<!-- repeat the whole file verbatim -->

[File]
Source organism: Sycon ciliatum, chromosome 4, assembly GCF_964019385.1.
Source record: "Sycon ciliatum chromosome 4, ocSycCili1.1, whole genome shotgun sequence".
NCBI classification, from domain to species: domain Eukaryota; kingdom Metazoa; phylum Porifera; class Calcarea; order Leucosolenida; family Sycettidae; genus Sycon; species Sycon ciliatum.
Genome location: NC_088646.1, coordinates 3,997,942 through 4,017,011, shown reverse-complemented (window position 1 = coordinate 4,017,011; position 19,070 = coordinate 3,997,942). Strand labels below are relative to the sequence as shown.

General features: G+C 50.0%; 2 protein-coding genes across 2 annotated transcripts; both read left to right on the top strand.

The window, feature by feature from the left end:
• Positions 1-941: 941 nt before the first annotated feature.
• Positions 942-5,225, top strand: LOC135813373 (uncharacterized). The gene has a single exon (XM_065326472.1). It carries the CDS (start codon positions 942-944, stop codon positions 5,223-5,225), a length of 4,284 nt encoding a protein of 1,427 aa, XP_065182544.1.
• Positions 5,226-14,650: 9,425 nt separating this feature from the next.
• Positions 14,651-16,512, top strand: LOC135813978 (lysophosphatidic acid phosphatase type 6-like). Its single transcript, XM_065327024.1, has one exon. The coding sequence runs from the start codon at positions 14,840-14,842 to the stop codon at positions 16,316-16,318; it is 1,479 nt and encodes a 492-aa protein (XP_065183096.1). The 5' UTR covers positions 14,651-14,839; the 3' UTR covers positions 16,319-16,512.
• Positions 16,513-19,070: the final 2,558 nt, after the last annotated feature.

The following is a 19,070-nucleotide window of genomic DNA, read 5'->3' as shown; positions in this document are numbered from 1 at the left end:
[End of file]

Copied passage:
Source organism: Sycon ciliatum, chromosome 4, assembly GCF_964019385.1.
Source record: "Sycon ciliatum chromosome 4, ocSycCili1.1, whole genome shotgun sequence".
NCBI classification, from domain to species: domain Eukaryota; kingdom Metazoa; phylum Porifera; class Calcarea; order Leucosolenida; family Sycettidae; genus Sycon; species Sycon ciliatum.
Genome location: NC_088646.1, coordinates 3,997,942 through 4,017,011, shown reverse-complemented (window position 1 = coordinate 4,017,011; position 19,070 = coordinate 3,997,942). Strand labels below are relative to the sequence as shown.

General features: G+C 50.0%; 2 protein-coding genes across 2 annotated transcripts; both read left to right on the top strand.

The window, feature by feature from the left end:
• Positions 1-941: 941 nt before the first annotated feature.
• Positions 942-5,225, top strand: LOC135813373 (uncharacterized). The gene has a single exon (XM_065326472.1). It carries the CDS (start codon positions 942-944, stop codon positions 5,223-5,225), a length of 4,284 nt encoding a protein of 1,427 aa, XP_065182544.1.
• Positions 5,226-14,650: 9,425 nt separating this feature from the next.
• Positions 14,651-16,512, top strand: LOC135813978 (lysophosphatidic acid phosphatase type 6-like). Its single transcript, XM_065327024.1, has one exon. The coding sequence runs from the start codon at positions 14,840-14,842 to the stop codon at positions 16,316-16,318; it is 1,479 nt and encodes a 492-aa protein (XP_065183096.1). The 5' UTR covers positions 14,651-14,839; the 3' UTR covers positions 16,319-16,512.
• Positions 16,513-19,070: the final 2,558 nt, after the last annotated feature.

The following is a 19,070-nucleotide window of genomic DNA, read 5'->3' as shown; positions in this document are numbered from 1 at the left end: